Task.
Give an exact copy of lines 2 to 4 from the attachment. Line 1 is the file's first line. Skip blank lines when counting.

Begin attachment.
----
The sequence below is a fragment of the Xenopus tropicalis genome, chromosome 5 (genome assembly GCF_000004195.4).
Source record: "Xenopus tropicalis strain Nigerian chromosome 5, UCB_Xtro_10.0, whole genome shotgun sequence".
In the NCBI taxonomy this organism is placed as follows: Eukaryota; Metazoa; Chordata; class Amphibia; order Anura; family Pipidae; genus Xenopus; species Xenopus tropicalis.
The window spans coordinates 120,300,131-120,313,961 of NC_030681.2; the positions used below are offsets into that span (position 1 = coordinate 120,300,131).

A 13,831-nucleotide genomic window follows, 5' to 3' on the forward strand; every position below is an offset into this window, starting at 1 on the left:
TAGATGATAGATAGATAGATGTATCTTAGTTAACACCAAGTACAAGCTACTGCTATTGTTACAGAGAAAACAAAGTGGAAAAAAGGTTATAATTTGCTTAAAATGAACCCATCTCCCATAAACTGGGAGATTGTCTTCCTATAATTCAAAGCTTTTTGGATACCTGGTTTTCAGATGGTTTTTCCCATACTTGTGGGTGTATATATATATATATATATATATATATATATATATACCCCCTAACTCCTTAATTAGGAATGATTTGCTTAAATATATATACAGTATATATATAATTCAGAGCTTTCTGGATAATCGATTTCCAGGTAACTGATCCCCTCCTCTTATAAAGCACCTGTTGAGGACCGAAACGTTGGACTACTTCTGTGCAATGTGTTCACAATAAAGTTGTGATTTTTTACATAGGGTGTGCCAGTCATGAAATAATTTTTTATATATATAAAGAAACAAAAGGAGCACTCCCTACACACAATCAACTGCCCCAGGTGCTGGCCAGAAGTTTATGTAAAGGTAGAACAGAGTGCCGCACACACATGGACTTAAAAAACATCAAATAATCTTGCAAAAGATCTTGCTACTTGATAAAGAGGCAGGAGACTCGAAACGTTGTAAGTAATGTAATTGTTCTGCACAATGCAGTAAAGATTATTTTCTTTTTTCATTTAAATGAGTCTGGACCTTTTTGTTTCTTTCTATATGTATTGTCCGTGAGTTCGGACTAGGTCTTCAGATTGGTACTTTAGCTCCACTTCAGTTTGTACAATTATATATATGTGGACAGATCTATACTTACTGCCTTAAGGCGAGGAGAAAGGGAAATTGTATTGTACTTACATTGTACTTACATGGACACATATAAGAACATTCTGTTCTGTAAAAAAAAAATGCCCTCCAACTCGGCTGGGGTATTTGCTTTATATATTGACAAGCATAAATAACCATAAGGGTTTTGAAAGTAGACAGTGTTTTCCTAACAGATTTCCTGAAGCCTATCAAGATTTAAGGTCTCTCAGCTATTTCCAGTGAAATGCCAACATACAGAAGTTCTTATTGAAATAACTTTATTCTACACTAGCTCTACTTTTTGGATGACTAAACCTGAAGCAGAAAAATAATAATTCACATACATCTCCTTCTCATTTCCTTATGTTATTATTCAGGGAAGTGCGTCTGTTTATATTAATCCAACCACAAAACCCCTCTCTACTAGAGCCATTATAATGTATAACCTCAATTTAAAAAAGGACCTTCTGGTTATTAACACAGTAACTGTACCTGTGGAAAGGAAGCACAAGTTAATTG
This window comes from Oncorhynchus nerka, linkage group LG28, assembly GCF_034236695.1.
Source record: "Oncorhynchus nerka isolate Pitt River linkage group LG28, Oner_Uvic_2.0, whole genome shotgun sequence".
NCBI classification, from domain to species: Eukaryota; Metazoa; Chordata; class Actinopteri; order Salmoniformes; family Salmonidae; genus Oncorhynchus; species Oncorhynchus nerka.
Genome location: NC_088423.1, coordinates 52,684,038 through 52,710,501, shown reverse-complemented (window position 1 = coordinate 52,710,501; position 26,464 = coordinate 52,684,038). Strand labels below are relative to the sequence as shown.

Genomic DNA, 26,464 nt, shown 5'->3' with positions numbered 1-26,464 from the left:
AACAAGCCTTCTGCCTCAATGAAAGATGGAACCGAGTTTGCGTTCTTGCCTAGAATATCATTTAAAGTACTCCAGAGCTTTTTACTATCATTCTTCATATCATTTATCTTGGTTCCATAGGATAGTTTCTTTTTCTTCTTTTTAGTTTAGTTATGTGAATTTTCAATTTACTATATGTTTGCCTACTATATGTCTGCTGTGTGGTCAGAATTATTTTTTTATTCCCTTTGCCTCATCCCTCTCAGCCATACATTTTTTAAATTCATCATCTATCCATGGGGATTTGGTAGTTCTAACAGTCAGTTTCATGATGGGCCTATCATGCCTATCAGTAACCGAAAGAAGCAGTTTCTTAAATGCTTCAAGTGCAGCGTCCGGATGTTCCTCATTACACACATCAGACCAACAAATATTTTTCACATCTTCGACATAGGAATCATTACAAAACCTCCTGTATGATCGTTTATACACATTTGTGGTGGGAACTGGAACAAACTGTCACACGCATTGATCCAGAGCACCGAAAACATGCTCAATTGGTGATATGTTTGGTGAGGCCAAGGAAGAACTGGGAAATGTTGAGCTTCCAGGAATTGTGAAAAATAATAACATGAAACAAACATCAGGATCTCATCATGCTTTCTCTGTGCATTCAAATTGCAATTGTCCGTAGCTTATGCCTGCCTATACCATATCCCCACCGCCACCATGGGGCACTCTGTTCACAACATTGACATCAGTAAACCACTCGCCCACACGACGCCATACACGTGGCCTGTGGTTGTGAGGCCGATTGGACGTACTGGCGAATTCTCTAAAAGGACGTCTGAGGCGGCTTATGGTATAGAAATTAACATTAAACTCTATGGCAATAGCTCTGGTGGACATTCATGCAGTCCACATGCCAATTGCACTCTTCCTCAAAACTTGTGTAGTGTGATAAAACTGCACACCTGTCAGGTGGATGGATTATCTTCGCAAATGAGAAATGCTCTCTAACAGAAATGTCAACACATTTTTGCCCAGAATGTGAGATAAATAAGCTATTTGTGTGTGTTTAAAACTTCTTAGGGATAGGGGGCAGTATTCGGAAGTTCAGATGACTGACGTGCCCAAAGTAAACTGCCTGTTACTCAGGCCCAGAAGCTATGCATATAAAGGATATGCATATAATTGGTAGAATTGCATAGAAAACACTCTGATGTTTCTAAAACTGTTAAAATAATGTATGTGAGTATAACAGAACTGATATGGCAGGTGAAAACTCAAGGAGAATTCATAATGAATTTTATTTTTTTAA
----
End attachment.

Source record: "Xenopus tropicalis strain Nigerian chromosome 5, UCB_Xtro_10.0, whole genome shotgun sequence".
In the NCBI taxonomy this organism is placed as follows: Eukaryota; Metazoa; Chordata; class Amphibia; order Anura; family Pipidae; genus Xenopus; species Xenopus tropicalis.
The window spans coordinates 120,300,131-120,313,961 of NC_030681.2; the positions used below are offsets into that span (position 1 = coordinate 120,300,131).